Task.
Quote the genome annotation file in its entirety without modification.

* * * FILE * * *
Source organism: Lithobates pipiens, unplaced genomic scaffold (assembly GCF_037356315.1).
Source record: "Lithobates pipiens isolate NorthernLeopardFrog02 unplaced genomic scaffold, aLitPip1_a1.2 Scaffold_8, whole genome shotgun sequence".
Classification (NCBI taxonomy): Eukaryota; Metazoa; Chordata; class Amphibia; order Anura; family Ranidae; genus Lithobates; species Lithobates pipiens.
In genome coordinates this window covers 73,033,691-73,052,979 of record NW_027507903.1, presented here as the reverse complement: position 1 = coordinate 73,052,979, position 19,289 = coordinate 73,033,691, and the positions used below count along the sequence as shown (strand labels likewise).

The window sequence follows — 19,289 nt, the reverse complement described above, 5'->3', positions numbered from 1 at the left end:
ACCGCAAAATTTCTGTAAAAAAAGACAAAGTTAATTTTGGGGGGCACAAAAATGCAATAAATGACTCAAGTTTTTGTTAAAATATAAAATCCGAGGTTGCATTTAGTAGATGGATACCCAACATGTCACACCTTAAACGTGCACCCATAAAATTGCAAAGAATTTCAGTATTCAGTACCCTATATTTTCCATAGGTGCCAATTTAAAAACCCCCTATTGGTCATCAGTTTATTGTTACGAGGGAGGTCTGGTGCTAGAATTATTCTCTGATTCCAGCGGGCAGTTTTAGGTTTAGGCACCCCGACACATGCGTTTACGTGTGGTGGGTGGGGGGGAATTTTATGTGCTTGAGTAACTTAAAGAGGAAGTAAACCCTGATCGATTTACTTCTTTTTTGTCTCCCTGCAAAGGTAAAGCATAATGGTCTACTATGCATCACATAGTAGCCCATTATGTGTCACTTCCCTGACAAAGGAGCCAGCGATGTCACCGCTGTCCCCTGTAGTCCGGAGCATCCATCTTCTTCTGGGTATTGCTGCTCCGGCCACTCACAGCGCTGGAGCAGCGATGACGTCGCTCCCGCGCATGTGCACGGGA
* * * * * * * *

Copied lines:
Source organism: Lithobates pipiens, unplaced genomic scaffold (assembly GCF_037356315.1).
Source record: "Lithobates pipiens isolate NorthernLeopardFrog02 unplaced genomic scaffold, aLitPip1_a1.2 Scaffold_8, whole genome shotgun sequence".
Classification (NCBI taxonomy): Eukaryota; Metazoa; Chordata; class Amphibia; order Anura; family Ranidae; genus Lithobates; species Lithobates pipiens.
In genome coordinates this window covers 73,033,691-73,052,979 of record NW_027507903.1, presented here as the reverse complement: position 1 = coordinate 73,052,979, position 19,289 = coordinate 73,033,691, and the positions used below count along the sequence as shown (strand labels likewise).

The window sequence follows — 19,289 nt, the reverse complement described above, 5'->3', positions numbered from 1 at the left end:
ACCGCAAAATTTCTGTAAAAAAAGACAAAGTTAATTTTGGGGGGCACAAAAATGCAATAAATGACTCAAGTTTTTGTTAAAATATAAAATCCGAGGTTGCATTTAGTAGATGGATACCCAACATGTCACACCTTAAACGTGCACCCATAAAATTGCAAAGAATTTCAGTATTCAGTACCCTATATTTTCCATAGGTGCCAATTTAAAAACCCCCTATTGGTCATCAGTTTATTGTTACGAGGGAGGTCTGGTGCTAGAATTATTCTCTGATTCCAGCGGGCAGTTTTAGGTTTAGGCACCCCGACACATGCGTTTACGTGTGGTGGGTGGGGGGGAATTTTATGTGCTTGAGTAACTTAAAGAGGAAGTAAACCCTGATCGATTTACTTCTTTTTTGTCTCCCTGCAAAGGTAAAGCATAATGGTCTACTATGCATCACATAGTAGCCCATTATGTGTCACTTCCCTGACAAAGGAGCCAGCGATGTCACCGCTGTCCCCTGTAGTCCGGAGCATCCATCTTCTTCTGGGTATTGCTGCTCCGGCCACTCACAGCGCTGGAGCAGCGATGACGTCGCTCCCGCGCATGTGCACGGGA